Still in grief

After losing my husband and mum within 18 months of each other to cancer, I was very lost and only wanted to be with them, mainly my husband. I got into a new relationship and had a little boy and I think that was when life took over and I was busy and didn’t deal with my feelings of grief. I have cried, screamed shouted, felt numb etc but now my little boy is turning 3 and again I have time on my hands to think about the people I’ve lost. I’m very angry, as I’ve also lost my in-laws one to covid and the other is now quite frail due to illness. I’m 47 and feel all my links to my long past are gone. People keep telling me to try bereavement counselling but I’ve accepted they are gone but it’s the anger and bitterness and complete heart sinking sadness that I find so hard to deal with. I look at my friends and close family members who still have both parents and ask why?! Why me, why my family. I know it just what it is and it’s not personal, if you know what I mean? But I can’t help thinking it’s so unfair. When things go wrong or when I’m really stressed my thoughts go back to my mum and husband and how they would have made me feel like I could get through things or know if I was struggling they would be there for me unconditionally. Am I still going through the stages of grief? because I do have my partner and little boy people think that I’ve just moved on but it’s still so raw for me.

Dear HevBev,

You have had a lot to cope with in the last 5 years, First you lost your mum quite suddenly, and then a year later your husband was diagnosed with cancer and died 4 months after being diagnosed, so you suffered two major losses in 18 months. If I read your profile correctly, you had 2 children, so you had them to look after as well as dealing with your own grief. That can’t have been easy. It is wonderful that you found love again and that you and your partner had a child together. If your child is 3 now, then you were 44 when you and your partner had his baby, so you have had your hands full in the last few years. (I had my first and ony child when I was 46, so I know how much energy it takes to look after a little one!). Maybe all these changes in the last few years are now catching up with you and making you think more about the losses you suffered? You ara correct in saying that bereavement counseling won’t bring your loved ones back, but it may give you an opportunity to explore, express and deal with all the emotions your are feeling? I think it would be worth a try. Reading other people’s stories on here and having a look at the self help resources may also help you to get more insight on grief, how it can affect us and how we can ‘move forward’. xx Jo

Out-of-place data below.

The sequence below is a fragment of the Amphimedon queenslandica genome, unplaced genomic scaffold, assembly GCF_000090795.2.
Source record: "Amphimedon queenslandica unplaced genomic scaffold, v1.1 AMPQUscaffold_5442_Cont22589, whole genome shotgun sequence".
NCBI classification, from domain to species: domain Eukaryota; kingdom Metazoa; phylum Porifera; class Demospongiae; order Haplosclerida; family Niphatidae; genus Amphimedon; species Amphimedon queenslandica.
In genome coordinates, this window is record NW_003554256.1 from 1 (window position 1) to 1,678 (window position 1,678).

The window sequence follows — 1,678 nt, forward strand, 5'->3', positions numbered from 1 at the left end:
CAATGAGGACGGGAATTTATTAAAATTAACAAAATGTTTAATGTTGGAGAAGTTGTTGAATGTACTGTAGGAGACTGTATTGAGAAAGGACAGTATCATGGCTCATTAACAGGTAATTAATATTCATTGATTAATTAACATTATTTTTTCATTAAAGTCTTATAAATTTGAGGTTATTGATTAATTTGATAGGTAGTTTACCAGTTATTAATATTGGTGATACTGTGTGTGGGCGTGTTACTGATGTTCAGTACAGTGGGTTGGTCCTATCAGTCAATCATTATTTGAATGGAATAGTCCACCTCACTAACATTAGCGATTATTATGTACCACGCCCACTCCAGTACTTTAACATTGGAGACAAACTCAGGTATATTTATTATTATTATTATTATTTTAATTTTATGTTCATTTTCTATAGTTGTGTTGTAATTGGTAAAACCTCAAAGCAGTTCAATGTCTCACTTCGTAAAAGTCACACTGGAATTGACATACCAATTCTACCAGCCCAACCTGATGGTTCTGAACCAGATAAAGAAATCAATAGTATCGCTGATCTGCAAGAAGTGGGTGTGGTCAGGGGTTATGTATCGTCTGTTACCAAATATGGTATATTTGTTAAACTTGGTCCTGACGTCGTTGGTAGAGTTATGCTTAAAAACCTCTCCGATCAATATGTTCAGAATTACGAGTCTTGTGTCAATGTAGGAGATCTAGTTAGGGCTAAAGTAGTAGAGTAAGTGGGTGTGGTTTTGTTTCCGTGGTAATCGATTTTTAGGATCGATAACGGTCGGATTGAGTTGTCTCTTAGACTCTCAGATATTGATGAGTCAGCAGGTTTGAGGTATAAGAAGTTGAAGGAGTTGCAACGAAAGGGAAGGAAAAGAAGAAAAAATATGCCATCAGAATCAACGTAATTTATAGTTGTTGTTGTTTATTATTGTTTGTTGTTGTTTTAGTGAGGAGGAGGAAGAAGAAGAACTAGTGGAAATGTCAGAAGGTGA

Thanks Jo. Since reading back what I wrote, I have been thinking I answered my own question. My husband had metastases in his brain so I lost the person he was soon after diagnosis as his cancer was so advanced and had counselling by the Hospice he was in whilst he was still alive and only had 1 session about 4 months after he passed with a local carers group but this really didn’t work out. I’m going to try again as feeling like this is no good for me or my family. Yes your right having a little one is exhausting some times, as well as a full time job, But he is the one joy that has come out of what happened. Thanks again, Bev

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